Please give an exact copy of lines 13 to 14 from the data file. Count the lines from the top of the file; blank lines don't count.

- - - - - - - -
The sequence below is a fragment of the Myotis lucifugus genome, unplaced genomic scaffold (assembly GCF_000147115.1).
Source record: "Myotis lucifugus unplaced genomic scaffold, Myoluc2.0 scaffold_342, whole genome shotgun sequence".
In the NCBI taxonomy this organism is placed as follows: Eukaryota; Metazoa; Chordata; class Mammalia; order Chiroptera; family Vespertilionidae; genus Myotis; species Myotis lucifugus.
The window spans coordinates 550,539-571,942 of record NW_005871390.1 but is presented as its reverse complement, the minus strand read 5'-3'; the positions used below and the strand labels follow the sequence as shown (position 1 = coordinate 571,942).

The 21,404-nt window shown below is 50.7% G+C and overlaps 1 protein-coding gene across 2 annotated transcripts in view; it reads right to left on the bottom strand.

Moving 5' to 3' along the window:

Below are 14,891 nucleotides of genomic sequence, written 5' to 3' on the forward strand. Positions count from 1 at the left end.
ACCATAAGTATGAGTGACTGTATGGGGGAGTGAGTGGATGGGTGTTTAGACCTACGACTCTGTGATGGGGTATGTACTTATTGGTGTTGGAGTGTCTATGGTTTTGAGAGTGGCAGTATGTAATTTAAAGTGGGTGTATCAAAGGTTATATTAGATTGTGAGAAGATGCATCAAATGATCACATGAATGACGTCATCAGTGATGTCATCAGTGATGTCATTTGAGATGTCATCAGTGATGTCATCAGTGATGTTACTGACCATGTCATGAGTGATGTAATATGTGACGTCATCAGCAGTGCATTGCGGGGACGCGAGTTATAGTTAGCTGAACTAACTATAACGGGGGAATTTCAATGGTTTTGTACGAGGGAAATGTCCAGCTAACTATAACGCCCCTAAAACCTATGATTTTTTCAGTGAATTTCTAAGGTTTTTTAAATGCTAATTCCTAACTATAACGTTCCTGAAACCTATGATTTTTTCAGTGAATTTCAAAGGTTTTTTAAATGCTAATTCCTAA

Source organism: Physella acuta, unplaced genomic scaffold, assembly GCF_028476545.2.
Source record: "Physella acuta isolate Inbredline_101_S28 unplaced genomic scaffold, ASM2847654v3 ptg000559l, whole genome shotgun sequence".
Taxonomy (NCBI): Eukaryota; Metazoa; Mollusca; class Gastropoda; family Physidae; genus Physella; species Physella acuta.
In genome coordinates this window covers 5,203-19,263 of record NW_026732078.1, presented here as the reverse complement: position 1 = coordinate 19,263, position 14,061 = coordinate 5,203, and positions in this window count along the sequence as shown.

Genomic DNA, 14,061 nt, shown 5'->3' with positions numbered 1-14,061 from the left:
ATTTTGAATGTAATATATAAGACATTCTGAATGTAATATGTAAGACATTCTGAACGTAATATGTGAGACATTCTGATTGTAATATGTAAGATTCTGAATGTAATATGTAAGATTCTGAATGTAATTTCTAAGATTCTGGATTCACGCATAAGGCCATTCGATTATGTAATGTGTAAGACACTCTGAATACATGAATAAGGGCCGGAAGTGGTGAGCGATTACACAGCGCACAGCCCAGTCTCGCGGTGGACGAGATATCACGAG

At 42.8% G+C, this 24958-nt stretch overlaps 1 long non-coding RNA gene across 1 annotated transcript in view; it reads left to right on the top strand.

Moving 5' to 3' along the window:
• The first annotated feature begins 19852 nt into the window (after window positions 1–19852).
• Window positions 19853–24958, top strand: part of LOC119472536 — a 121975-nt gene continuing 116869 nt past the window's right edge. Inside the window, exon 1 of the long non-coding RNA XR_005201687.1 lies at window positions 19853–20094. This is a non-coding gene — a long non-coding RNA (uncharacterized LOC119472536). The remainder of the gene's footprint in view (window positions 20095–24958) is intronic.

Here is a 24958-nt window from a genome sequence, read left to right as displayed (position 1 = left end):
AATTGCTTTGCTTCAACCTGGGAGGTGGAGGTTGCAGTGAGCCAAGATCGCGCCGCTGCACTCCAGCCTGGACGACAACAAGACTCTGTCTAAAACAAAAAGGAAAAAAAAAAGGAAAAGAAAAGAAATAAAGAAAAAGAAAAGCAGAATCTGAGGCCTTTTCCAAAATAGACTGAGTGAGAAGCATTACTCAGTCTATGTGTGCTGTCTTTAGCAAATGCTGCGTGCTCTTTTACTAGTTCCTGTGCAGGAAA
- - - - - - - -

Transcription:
Genomic DNA, 14,061 nt, shown 5'->3' with positions numbered 1-14,061 from the left:
ATTTTGAATGTAATATATAAGACATTCTGAATGTAATATGTAAGACATTCTGAACGTAATATGTGAGACATTCTGATTGTAATATGTAAGATTCTGAATGTAATATGTAAGATTCTGAATGTAATTTCTAAGATTCTGGATTCACGCATAAGGCCATTCGATTATGTAATGTGTAAGACACTCTGAATACATGAATAAGGGCCGGAAGTGGTGAGCGATTACACAGCGCACAGCCCAGTCTCGCGGTGGACGAGATATCACGAG